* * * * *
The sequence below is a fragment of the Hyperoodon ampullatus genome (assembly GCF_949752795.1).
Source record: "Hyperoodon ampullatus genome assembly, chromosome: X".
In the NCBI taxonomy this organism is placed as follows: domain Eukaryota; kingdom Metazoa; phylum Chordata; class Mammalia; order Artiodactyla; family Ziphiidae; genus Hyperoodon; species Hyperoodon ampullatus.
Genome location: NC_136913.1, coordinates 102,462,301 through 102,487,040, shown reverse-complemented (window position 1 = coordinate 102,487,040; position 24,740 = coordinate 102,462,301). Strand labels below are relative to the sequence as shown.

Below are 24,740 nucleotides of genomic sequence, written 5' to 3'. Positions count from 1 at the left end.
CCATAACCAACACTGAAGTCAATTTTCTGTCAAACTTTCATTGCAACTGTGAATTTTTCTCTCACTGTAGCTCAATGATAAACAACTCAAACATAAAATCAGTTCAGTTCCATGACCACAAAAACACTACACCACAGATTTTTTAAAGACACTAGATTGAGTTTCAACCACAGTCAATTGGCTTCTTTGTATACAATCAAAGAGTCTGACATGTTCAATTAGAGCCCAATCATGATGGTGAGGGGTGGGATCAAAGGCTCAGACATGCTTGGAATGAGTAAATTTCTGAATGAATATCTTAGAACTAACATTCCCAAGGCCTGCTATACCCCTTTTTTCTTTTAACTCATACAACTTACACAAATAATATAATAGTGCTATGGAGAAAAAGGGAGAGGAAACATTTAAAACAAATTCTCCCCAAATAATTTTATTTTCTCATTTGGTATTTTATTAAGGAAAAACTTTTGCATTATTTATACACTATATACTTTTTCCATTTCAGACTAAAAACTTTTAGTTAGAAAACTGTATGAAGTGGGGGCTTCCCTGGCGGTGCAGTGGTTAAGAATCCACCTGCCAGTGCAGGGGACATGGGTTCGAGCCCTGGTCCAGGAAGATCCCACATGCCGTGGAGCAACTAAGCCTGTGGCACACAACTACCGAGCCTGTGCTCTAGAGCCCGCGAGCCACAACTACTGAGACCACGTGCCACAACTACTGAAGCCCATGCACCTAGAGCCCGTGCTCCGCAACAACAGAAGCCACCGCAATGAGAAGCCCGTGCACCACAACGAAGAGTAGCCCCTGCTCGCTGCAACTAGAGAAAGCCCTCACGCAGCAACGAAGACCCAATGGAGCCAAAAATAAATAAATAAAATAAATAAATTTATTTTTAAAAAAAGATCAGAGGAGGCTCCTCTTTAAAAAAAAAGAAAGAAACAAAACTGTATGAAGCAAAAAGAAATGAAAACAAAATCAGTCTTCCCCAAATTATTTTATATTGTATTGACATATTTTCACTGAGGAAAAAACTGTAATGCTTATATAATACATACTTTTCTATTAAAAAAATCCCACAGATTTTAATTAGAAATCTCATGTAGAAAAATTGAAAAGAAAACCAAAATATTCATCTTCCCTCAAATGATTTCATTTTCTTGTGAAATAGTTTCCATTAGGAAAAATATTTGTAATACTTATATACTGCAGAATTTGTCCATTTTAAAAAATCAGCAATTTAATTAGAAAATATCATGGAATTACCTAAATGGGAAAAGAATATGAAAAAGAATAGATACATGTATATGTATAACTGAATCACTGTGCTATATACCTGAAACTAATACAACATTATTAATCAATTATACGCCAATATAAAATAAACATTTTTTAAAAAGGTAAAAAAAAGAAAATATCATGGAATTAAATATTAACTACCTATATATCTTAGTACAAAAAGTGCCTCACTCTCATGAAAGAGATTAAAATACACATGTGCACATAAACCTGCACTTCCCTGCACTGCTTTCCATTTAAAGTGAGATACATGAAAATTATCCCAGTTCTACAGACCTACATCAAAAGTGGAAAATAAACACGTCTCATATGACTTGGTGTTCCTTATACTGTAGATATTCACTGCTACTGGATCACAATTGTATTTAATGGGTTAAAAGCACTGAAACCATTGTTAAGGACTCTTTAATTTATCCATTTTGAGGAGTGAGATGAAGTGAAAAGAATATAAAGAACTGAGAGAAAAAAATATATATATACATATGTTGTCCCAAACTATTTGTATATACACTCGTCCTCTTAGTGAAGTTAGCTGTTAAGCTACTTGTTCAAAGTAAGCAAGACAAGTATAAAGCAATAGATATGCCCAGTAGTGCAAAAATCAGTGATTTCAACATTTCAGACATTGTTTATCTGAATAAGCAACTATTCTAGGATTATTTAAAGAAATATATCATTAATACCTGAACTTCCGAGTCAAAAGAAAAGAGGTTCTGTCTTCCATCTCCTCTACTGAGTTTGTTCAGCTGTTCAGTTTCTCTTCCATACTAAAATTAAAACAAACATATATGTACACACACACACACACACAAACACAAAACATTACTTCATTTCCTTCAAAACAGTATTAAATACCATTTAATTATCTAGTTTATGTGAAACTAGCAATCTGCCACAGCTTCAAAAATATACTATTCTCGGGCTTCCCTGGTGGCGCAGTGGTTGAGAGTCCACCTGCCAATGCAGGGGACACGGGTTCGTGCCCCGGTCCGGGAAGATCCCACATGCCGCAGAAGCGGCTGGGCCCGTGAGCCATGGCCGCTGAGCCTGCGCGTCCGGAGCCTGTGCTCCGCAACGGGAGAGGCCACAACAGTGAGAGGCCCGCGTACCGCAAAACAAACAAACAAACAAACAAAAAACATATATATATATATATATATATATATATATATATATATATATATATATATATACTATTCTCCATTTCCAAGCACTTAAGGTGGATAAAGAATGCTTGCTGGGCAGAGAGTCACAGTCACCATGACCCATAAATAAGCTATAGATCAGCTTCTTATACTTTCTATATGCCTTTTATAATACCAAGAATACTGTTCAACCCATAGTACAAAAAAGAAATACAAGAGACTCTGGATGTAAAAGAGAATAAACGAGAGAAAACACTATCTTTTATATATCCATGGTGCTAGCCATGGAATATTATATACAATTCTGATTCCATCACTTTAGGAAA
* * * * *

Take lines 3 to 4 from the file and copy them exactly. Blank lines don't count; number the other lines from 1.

In the NCBI taxonomy this organism is placed as follows: domain Eukaryota; kingdom Metazoa; phylum Chordata; class Mammalia; order Artiodactyla; family Ziphiidae; genus Hyperoodon; species Hyperoodon ampullatus.
Genome location: NC_136913.1, coordinates 102,462,301 through 102,487,040, shown reverse-complemented (window position 1 = coordinate 102,487,040; position 24,740 = coordinate 102,462,301). Strand labels below are relative to the sequence as shown.